It's been four years since the iconic Halloween franchise was most recently revamped, and Halloween Ends has finally arrived to put an ~end~ to the Michael Myers vs. Laurie Strode saga once and for all. (Probably, anyway.)
For a quick refresher, starting with Halloween (2018), director David Gordon Green (best known for his comedy work like Pineapple Express and Eastbound & Down) teamed up with frequent collaborators Jeff Fradley and actor Danny McBride to write a new take on Halloween. The film served as a direct sequel to 1978's Halloween and retconned all of the old sequels, sending the Laurie Strode-focused timeline in a new direction.
This was followed up with 2021's Halloween Kills, which picked up right after the events of 2018's film. We saw Laurie, her daughter, and granddaughter, along with the entire town of Haddonfield, going after Michael Myers with literal pitchforks and torches.
Now we have Halloween Ends, which serves as the final film in this "trilogy" of new Halloween films. And, if I'm being honest, I say "trilogy" loosely because they all feel kinda disconnected.
Anyway, let's talk about the new film...
BTW, before we get going here, if you want to know absolutely nothing about the film going into it, be sure to bookmark this for later. I won't reveal any major spoilers, but obviously, I gotta talk about the film somehow!
Halloween (2018), for my money, was one of the strongest in the entire franchise. In fact, it has the second-highest Rotten Tomatoes score of ALL the Halloween films (after, of course, the OG Halloween from 1978).
When Halloween Kills came out, I couldn't help but be disappointed — it paled in comparison. Aside from a few really entertaining and gory kills by Michael, the film basically sidelined Laurie (ironically in a hospital again, like 1981's Halloween II) and featured a plot that was kinda messy, boring, and downright awkward at times (remember the whole "evil dies tonight!!!" scene???).
So, going into Halloween Ends, I had high hopes they'd turn this trilogy back around and end it on a note as high as 2018's film. Sadly, they did not.
Halloween Kills starts off with a bang. Like many of its predecessors, the film opens with a pretty wild death sequence that will likely shock you (and the rest of the audience if you see it with one).
This death starts a chain of events that will lead to what is, effectively, the thesis of the movie: Evil doesn't die, it only changes shape.
Now, as a broad concept, that completely makes sense because, yeah, that's true. Evil will ALWAYS exist. And yes, in real life, evil takes on many different forms.
It's also understandable, for a franchise that now has 13 movies, that they might want to say, "Hey, maybe the bad guy won't be Michael Myers forever." But who are we kidding? People watch Halloween movies literally FOR Michael Myers. (Unless you're a ride-or-die Season of the Witch fan, in which case, maybe you're okay with more non–Michael Myers Halloween films.)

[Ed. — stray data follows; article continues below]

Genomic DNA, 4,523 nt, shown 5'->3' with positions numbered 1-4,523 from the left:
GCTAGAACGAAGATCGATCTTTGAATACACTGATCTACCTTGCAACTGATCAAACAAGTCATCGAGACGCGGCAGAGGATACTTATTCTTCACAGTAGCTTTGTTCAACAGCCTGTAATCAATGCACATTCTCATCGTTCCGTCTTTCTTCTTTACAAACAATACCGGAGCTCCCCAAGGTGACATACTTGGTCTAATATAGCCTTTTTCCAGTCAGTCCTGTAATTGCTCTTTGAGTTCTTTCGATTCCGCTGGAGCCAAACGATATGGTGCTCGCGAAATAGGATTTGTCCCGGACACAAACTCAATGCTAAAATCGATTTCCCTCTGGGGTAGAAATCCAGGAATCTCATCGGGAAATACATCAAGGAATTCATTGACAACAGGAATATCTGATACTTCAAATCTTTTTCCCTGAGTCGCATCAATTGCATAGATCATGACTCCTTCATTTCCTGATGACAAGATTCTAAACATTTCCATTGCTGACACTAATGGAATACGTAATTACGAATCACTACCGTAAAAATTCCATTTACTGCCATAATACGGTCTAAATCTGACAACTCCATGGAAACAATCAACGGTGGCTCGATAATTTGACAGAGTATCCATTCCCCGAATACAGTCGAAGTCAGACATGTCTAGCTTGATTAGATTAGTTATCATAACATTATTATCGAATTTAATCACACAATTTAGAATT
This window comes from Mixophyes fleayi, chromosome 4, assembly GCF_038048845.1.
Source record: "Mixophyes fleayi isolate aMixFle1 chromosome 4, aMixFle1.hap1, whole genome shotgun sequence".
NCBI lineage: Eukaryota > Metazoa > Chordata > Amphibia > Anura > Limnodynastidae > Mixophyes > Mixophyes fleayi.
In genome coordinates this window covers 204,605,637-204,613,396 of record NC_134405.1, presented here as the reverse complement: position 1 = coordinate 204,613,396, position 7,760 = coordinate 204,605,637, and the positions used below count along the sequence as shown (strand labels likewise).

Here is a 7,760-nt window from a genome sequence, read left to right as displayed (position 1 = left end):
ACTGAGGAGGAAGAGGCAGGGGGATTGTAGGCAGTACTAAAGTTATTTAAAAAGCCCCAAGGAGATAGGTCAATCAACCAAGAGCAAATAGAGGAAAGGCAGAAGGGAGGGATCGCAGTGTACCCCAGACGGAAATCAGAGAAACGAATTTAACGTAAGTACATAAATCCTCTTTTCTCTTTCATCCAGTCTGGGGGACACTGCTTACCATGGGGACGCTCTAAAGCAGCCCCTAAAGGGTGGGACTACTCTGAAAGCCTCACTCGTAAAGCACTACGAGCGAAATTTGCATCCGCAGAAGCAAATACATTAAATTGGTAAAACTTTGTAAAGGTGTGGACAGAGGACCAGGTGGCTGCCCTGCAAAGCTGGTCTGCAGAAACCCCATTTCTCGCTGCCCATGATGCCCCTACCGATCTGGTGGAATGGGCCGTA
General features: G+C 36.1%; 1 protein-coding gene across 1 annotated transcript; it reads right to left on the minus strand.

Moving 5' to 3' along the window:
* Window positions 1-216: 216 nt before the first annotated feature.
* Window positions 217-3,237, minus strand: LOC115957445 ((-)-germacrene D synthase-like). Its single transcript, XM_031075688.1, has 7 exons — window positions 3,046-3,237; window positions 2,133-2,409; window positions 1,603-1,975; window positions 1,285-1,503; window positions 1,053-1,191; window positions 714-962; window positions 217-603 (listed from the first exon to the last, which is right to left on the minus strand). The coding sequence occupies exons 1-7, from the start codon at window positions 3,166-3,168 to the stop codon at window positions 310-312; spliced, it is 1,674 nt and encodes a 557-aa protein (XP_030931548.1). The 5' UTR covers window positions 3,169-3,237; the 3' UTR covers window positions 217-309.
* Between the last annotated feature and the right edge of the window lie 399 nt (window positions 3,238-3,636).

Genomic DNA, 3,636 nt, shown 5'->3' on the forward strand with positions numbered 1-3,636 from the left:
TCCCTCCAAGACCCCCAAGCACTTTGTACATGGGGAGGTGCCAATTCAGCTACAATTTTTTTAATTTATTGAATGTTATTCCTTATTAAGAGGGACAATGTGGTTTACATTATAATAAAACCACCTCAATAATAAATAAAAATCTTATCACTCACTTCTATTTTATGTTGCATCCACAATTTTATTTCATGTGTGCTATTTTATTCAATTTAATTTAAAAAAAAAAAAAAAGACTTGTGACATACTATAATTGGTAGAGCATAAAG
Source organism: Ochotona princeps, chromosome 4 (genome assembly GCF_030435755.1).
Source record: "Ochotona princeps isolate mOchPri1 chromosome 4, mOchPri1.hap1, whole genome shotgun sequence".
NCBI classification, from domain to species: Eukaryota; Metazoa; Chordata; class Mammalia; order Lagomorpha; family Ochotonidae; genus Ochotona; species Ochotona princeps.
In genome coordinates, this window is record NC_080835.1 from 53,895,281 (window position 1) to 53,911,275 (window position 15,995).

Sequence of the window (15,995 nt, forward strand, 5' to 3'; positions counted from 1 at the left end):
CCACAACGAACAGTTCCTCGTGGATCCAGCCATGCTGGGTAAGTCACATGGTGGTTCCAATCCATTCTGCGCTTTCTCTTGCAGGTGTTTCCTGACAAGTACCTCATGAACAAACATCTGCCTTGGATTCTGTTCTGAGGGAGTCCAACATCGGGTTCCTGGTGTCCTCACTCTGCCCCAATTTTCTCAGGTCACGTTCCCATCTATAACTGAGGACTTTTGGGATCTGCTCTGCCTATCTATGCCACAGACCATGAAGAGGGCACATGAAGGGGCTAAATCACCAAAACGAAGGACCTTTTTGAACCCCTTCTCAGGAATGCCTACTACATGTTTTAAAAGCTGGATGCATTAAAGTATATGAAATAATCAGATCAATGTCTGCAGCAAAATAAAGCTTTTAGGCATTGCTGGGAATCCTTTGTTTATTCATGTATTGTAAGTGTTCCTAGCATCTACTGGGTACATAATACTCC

And going with this "evil is everywhere" concept, the filmmakers decided to have a different killer running around for a large percentage of the movie, which is...a choice.
After the OMFG opening, the story jumps ahead four years in time after the events of Halloween Kills, setting it in present day, 2022. A now more subdued and depressed Laurie is working on a book and doing her best to support her granddaughter, Allyson.
Laurie remains traumatized by the events that happened to her as a teen and then as an adult. On top of that, she also grieves for her daughter who died at the hands of Michael Myers in Halloween Kills. Laurie really just cannot catch a break!
Michael, meanwhile, has apparently been in hiding all these years — in a sewer, a la Pennywise for whatever reason — weakened from his injuries in the last film.
We're also introduced to a brand-new character, Corey Cunningham, a good kid who gets into an unfortunate situation that many people in town NEVER forget about.
A LOT of time is spent developing Corey's character and his budding relationship with Allyson. The two seem to feel a kind of connection — Corey being a town outcast, and Allyson being the granddaughter of the ~other~ town outcast. Corey and Laurie are literally called "a freak and a psycho" by some mean marching band kids. (LOL, apparently in Haddonfield, band kids are bullies!)
But, if I'm being honest, I could've used a lot less Corey and a lot more Michael and Laurie.
And therein lies the biggest problem with Halloween Ends (and also Halloween Kills). It seems the filmmakers somehow lost the plot along the way with this trilogy. Halloween (2018) presented us with a Laurie Strode hell-bent on taking back her life and wanting to turn the tables on her trauma, only to have her take something of a backseat in Kills and Ends.
But that's not to say Laurie doesn't get the final word in Ends. She certainly does. Because you're not gonna end Halloween without Laurie Strode kicking some ass.
The highlight of Ends is the inevitable showdown between Michael Myers and Laurie Strode. There are some wonderful callbacks to the original film — Jamie Lee Curtis even wears the same outfit she had back in the day, which I LOVED — and you know your girl Laurie won't go down without a serious fight.
Despite my problems with the overall story of Ends, Jamie Lee Curtis proves that she is the heart of this movie, trilogy, and the entire Halloween franchise. She is the ultimate and greatest final girl, a legend, an icon...and I would watch Curtis in any and all Halloween films (honestly, ANY movie for that matter) all day, every day. Evil may change shape, but legends never die.
Halloween Ends opens nationwide in theaters and streaming only on Peacock on Friday, Oct. 14. And you can watch the final trailer here:
Looking for more recommendations? Check out some of my other reviews from this year:
Doctor Strange in the Multiverse of Madness
Everything Everywhere All at Once